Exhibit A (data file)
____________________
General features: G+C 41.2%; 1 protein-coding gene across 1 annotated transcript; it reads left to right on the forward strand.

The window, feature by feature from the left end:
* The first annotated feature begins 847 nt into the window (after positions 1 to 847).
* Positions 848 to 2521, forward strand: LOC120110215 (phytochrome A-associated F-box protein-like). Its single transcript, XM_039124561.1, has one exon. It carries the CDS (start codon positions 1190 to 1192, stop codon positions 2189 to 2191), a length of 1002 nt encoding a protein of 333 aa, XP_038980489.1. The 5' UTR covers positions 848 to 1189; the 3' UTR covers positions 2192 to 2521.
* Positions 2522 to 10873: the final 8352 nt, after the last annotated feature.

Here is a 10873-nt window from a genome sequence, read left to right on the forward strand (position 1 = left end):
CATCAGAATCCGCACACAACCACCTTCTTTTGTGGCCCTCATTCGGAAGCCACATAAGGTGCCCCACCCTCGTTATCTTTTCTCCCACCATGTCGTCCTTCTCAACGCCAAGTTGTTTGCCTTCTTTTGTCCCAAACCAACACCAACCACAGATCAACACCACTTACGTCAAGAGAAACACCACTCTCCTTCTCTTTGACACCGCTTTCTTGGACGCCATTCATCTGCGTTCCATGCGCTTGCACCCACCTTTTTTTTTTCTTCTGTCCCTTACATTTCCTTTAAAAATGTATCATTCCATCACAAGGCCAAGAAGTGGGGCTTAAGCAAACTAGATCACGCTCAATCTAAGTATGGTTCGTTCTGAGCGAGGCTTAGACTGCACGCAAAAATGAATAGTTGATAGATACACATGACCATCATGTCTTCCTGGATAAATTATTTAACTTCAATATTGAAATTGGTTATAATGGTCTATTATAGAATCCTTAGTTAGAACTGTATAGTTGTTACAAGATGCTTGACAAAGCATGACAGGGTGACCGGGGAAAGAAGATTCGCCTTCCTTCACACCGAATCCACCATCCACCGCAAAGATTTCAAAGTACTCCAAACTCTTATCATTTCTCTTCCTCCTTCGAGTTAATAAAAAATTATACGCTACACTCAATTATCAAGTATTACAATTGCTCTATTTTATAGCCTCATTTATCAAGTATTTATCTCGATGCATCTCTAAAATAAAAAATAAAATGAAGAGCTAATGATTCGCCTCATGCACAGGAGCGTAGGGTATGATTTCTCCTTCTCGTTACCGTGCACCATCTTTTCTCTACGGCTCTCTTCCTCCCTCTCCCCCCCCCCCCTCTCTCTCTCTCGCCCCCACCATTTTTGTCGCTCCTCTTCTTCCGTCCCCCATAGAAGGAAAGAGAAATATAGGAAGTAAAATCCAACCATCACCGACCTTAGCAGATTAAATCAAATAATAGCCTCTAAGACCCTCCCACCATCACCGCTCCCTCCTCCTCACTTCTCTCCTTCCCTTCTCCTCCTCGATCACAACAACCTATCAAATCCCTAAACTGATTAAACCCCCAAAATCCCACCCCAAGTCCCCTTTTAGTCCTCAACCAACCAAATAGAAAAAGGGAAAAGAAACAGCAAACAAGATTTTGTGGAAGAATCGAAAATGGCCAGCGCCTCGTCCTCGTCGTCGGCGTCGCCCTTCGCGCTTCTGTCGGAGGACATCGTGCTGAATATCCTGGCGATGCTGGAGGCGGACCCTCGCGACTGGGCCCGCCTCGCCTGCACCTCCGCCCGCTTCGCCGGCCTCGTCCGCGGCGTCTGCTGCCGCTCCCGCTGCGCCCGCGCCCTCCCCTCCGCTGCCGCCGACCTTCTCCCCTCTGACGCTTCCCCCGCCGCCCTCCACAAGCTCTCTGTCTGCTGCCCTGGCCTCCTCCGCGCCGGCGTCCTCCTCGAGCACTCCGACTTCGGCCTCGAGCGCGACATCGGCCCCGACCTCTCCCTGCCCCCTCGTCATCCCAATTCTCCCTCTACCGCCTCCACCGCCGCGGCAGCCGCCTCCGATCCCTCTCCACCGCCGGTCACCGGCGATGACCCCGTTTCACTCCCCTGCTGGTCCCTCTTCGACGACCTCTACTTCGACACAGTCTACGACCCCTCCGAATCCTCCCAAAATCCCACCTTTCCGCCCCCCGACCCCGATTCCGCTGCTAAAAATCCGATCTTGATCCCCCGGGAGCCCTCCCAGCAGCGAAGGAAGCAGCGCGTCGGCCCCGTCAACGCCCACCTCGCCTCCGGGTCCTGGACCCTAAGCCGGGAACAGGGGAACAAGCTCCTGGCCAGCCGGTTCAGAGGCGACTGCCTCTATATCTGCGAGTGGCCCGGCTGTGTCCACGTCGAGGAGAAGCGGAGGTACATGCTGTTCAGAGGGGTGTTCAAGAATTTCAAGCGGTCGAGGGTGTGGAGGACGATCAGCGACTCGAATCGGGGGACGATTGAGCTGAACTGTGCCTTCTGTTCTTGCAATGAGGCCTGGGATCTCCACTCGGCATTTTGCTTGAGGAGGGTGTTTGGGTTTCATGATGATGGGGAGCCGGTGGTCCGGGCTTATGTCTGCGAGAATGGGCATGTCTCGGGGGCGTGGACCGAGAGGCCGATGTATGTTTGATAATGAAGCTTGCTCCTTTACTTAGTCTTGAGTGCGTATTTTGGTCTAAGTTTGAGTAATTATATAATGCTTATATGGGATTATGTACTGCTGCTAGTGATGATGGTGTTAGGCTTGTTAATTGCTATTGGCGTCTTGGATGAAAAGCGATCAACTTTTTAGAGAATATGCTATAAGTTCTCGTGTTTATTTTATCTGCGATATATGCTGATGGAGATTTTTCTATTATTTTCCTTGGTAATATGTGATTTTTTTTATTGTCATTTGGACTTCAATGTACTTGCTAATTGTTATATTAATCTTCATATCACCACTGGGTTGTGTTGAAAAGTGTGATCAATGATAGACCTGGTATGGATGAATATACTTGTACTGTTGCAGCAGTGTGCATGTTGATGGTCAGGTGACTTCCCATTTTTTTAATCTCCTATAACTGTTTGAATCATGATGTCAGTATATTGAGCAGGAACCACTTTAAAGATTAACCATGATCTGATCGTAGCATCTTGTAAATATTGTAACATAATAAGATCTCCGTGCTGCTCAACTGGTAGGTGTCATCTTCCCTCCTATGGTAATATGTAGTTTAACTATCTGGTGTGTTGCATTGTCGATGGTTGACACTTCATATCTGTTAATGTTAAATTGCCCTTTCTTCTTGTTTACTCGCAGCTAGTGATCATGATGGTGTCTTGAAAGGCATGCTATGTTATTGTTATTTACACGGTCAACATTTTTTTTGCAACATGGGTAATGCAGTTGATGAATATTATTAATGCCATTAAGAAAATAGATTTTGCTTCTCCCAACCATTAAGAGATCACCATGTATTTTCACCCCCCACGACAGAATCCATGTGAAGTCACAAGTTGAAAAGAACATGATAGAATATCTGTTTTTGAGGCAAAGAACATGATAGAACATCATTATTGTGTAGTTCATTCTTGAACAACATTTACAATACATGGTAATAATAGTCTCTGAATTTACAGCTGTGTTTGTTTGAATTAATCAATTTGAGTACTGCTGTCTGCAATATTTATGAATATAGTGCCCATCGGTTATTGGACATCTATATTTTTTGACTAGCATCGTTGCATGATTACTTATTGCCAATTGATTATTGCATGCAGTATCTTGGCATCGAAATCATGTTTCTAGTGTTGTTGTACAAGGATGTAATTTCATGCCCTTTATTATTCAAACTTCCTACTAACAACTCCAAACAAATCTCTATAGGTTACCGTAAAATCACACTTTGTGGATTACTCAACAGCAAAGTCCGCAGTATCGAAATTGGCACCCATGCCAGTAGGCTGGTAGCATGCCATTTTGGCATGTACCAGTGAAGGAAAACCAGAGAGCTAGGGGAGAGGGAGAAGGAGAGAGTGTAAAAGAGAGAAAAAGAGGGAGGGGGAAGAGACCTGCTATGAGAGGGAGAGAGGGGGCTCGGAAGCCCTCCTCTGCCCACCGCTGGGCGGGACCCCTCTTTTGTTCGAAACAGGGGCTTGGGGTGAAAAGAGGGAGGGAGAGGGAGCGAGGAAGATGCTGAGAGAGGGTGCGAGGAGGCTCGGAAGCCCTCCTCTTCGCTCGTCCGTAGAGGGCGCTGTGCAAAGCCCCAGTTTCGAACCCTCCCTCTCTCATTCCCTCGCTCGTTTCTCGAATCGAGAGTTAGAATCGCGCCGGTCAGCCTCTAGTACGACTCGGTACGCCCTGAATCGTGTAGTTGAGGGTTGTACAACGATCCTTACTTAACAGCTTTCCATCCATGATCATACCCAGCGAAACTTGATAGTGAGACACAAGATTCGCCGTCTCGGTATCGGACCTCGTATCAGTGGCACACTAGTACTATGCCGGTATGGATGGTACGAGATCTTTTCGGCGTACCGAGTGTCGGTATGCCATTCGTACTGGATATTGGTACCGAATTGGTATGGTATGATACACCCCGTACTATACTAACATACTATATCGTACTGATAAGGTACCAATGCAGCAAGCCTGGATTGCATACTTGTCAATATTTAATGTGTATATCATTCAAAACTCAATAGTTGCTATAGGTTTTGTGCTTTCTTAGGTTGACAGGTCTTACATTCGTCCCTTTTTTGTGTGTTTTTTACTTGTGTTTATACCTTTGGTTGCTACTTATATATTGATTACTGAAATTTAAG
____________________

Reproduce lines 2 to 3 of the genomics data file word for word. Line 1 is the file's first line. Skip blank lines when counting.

The window, feature by feature from the left end:
* The first annotated feature begins 847 nt into the window (after positions 1 to 847).